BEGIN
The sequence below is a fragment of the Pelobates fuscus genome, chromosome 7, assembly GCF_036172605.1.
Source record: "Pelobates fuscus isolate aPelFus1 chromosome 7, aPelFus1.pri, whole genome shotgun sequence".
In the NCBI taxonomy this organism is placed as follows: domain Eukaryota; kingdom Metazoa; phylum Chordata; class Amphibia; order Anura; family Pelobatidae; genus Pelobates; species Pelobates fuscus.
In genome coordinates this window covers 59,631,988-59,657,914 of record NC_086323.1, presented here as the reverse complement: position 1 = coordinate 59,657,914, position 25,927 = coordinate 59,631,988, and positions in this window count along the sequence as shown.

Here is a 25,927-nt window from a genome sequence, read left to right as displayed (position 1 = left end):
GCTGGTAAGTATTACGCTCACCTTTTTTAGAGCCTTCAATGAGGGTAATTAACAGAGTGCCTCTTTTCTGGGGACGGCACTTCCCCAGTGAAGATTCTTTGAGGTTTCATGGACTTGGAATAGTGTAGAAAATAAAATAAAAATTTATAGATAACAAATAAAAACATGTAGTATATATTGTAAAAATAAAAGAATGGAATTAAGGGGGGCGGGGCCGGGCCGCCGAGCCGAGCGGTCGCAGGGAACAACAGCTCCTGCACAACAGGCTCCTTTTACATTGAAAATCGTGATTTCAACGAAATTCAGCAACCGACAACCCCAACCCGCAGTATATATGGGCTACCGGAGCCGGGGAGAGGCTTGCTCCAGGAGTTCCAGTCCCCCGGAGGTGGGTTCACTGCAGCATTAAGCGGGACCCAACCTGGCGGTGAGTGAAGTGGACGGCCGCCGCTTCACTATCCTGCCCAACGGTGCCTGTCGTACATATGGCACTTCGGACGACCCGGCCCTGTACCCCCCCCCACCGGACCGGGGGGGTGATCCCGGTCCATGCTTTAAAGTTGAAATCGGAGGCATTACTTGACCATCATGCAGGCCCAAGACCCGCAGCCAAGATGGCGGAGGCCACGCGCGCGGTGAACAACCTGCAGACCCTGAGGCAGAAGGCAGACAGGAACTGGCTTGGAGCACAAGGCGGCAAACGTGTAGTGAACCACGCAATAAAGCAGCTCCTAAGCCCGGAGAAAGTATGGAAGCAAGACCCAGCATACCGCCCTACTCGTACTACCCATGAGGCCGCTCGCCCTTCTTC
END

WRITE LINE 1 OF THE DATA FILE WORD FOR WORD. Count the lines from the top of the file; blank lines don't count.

The sequence below is a fragment of the Pelobates fuscus genome, chromosome 7, assembly GCF_036172605.1.